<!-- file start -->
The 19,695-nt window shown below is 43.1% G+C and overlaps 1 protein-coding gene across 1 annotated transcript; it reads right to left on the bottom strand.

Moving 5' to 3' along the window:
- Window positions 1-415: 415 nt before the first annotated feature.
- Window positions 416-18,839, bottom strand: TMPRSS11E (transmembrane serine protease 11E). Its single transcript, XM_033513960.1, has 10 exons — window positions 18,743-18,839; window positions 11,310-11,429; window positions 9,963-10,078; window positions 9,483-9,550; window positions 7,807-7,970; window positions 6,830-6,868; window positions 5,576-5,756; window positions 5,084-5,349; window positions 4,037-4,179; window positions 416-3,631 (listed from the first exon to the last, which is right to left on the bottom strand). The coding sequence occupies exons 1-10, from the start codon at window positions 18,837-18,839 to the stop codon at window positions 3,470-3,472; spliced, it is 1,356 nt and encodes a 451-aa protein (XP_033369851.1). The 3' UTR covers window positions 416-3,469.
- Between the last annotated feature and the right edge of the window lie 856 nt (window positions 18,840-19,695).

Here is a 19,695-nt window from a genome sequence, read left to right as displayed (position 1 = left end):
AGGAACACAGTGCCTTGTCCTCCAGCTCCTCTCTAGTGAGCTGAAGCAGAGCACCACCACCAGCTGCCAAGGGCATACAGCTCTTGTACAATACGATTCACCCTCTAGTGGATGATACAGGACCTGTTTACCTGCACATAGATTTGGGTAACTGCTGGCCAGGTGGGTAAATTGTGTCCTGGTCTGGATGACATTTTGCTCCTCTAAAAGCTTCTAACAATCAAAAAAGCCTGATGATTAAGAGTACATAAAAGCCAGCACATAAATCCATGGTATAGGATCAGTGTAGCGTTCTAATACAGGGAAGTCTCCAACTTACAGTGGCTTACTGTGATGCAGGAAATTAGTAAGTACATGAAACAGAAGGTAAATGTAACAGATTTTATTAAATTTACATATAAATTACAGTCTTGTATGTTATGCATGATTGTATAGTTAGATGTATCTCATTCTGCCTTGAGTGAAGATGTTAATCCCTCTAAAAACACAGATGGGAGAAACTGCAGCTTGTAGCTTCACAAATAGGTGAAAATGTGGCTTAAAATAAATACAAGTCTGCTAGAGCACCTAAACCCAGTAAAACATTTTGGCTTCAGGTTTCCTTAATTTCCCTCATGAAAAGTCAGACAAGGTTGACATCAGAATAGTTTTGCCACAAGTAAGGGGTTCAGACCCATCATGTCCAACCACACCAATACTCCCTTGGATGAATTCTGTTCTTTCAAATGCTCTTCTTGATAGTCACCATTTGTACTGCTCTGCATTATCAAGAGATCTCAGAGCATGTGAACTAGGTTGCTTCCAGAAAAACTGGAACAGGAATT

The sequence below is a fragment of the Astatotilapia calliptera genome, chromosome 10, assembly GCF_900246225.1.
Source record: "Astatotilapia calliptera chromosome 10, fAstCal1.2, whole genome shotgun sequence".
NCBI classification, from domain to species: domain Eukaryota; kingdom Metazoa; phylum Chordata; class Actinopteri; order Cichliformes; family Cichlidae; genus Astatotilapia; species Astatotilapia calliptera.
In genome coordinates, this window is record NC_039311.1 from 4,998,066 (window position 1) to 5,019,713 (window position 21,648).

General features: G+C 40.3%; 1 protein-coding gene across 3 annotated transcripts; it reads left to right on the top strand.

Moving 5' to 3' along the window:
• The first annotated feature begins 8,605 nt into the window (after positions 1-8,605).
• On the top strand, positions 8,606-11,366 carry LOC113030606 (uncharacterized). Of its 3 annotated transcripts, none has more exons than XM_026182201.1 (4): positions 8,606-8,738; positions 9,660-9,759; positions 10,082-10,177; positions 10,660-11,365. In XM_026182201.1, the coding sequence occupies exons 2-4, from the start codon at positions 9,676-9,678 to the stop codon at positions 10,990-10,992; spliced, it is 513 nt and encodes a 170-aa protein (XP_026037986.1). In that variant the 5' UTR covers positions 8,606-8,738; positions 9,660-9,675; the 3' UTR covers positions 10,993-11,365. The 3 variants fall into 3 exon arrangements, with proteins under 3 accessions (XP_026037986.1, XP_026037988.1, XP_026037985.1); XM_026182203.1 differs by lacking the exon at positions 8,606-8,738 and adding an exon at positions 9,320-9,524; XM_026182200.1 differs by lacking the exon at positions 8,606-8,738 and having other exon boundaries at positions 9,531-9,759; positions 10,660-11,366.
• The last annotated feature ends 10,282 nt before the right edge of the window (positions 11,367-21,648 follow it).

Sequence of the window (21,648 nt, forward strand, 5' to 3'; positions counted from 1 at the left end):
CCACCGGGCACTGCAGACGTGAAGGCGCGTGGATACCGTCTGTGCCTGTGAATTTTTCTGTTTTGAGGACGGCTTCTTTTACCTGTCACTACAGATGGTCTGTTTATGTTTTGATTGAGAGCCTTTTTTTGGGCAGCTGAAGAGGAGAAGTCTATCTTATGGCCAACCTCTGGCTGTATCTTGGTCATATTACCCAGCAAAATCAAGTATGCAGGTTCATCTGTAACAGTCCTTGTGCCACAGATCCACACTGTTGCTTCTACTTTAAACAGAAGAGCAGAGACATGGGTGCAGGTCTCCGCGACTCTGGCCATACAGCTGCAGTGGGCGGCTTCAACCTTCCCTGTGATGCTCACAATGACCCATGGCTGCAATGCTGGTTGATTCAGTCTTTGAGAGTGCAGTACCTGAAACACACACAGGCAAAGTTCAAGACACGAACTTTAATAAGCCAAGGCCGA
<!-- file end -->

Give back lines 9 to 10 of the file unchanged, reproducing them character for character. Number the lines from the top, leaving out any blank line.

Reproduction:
Source record: "Astatotilapia calliptera chromosome 10, fAstCal1.2, whole genome shotgun sequence".
NCBI classification, from domain to species: domain Eukaryota; kingdom Metazoa; phylum Chordata; class Actinopteri; order Cichliformes; family Cichlidae; genus Astatotilapia; species Astatotilapia calliptera.